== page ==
Improving diagnosis through the Osteoporosis Scanning Services Development Project (OSSDP)
Osteoporosis is diagnosed by a simple scan (known as a dual energy X-ray absorptiometry (DXA) scan) which measures bone density. In the UK, there have not been enough DXA scanners and in 2005 it was estimated that around 400,000 more DXA scans were needed each year in England and Wales.
Using a generous donation from the Grand Lodge of Mark Master Masons, we created the Osteoporosis Scanning Services Development Programme (OSSDP) to improve access to scanners.
Following a rigorous review process, the National Osteoporosis Society awarded almost £3 million to 14 NHS organisations from the 88 applications we received. Each of these projects demonstrated that they would provide significant benefits for patients with or at risk of osteoporosis, had identified clear and measurable outcomes, demonstrated financial sustainability and were good value for money.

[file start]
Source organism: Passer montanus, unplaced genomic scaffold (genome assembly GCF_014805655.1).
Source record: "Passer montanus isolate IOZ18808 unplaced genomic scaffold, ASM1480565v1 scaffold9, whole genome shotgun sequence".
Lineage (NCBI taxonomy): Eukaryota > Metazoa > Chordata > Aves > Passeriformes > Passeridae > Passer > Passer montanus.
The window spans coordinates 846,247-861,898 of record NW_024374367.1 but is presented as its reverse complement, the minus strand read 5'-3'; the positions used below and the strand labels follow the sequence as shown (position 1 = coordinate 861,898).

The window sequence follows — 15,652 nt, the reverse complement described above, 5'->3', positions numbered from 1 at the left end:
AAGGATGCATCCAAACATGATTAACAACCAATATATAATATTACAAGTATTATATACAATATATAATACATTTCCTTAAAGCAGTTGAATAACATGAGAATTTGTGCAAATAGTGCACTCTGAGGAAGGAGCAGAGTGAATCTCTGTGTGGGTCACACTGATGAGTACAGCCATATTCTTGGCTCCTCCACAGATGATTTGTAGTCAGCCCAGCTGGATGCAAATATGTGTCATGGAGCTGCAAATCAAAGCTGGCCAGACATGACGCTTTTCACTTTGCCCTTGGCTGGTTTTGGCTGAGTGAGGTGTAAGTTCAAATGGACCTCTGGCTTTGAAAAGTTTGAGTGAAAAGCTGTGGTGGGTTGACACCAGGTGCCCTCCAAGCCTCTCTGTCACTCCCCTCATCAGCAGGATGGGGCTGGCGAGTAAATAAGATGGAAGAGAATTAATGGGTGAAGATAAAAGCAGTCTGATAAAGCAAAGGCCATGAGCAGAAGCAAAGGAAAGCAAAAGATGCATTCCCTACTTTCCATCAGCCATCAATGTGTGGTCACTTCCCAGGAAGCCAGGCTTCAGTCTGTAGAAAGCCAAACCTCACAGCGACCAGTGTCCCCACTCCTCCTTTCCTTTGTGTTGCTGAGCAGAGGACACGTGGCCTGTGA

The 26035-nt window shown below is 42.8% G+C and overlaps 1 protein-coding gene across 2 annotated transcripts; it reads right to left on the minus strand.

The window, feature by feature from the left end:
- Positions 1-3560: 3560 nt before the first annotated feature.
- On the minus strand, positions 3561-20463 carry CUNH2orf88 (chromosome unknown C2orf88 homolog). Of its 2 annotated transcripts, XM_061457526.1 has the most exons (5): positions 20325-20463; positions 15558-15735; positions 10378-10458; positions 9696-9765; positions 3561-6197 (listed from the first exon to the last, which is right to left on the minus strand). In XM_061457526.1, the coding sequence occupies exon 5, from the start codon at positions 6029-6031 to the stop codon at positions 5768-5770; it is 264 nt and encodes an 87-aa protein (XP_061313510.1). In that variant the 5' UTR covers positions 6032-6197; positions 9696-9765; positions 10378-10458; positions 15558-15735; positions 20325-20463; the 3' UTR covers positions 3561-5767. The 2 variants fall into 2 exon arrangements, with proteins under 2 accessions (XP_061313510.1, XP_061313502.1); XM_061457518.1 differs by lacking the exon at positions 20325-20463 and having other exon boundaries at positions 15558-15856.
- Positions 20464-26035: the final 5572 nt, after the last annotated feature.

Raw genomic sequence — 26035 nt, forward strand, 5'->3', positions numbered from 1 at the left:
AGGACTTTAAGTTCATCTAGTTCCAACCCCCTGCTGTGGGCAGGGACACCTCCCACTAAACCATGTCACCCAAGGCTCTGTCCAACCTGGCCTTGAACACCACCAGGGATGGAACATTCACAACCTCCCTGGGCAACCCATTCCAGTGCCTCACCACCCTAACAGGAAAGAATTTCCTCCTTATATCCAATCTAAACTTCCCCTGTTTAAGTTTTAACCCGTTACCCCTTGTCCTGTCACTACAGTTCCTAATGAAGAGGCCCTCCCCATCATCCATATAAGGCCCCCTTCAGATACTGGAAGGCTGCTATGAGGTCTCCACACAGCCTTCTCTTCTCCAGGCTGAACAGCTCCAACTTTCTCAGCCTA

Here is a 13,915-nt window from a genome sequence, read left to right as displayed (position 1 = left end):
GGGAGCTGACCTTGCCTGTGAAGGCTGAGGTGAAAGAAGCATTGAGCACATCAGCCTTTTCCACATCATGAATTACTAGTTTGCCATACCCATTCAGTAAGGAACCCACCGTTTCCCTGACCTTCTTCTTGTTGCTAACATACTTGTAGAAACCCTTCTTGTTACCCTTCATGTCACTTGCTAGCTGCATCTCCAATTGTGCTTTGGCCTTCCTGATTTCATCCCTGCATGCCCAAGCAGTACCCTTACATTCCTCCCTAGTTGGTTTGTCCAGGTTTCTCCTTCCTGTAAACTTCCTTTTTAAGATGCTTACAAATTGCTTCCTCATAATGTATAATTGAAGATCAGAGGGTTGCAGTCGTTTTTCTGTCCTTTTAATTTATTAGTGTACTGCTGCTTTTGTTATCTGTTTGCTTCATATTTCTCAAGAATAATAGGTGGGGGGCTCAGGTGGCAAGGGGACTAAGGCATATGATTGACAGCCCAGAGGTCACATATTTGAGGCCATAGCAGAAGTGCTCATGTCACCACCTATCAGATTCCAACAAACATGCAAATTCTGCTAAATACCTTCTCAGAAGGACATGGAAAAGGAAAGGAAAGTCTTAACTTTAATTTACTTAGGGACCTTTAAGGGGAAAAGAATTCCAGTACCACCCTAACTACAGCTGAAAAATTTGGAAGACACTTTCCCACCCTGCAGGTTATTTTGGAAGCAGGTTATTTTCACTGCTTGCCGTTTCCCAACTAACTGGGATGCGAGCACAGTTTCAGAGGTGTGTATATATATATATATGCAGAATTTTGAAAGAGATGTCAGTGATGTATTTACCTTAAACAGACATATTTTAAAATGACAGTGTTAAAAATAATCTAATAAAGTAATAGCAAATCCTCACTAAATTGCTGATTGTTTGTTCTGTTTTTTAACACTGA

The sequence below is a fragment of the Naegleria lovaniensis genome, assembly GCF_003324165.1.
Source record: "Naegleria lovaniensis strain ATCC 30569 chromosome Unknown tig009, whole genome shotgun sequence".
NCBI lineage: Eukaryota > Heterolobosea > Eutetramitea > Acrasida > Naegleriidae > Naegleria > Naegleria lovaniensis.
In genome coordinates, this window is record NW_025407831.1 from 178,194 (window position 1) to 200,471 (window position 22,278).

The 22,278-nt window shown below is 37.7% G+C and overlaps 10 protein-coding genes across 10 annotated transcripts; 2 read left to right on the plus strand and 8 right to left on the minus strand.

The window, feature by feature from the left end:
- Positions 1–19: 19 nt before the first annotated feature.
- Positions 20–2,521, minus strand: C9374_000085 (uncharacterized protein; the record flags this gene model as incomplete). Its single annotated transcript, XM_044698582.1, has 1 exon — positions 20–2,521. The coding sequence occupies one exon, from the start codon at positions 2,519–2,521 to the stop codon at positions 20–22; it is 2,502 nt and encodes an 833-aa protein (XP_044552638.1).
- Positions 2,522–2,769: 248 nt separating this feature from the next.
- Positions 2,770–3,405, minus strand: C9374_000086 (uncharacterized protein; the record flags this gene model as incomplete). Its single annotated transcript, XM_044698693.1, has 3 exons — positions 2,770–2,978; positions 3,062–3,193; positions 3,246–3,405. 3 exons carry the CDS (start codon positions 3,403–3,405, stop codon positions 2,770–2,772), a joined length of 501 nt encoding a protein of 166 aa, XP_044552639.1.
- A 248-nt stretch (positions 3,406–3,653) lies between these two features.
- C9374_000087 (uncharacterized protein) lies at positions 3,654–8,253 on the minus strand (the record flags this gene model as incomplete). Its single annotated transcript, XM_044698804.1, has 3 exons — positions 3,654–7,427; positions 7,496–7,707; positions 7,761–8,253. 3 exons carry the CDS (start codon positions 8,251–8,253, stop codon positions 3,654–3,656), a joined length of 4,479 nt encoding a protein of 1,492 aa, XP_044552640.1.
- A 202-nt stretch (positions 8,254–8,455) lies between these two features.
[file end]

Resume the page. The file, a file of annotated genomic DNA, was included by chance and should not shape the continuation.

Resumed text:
The Charity has worked closely with the 14 successful bids and has watched their services flourish. In just 3 years, they have carried out over 55,000 scans and made significant improvements to access, waiting times, patient care and service quality for the populations they serve. They will continue to build on this foundation, reaping benefits for patients for many years to come.
To find out more about the 14 services we supported, read our Final Report.
The National Osteoporosis Society and the 14 NHS organisations who benefited from funding through the OSSDP are indebted to the Grand Lodge of Mark Master Masons. Their generous support has made a significant impact on the diagnosis and care of people with osteoporosis.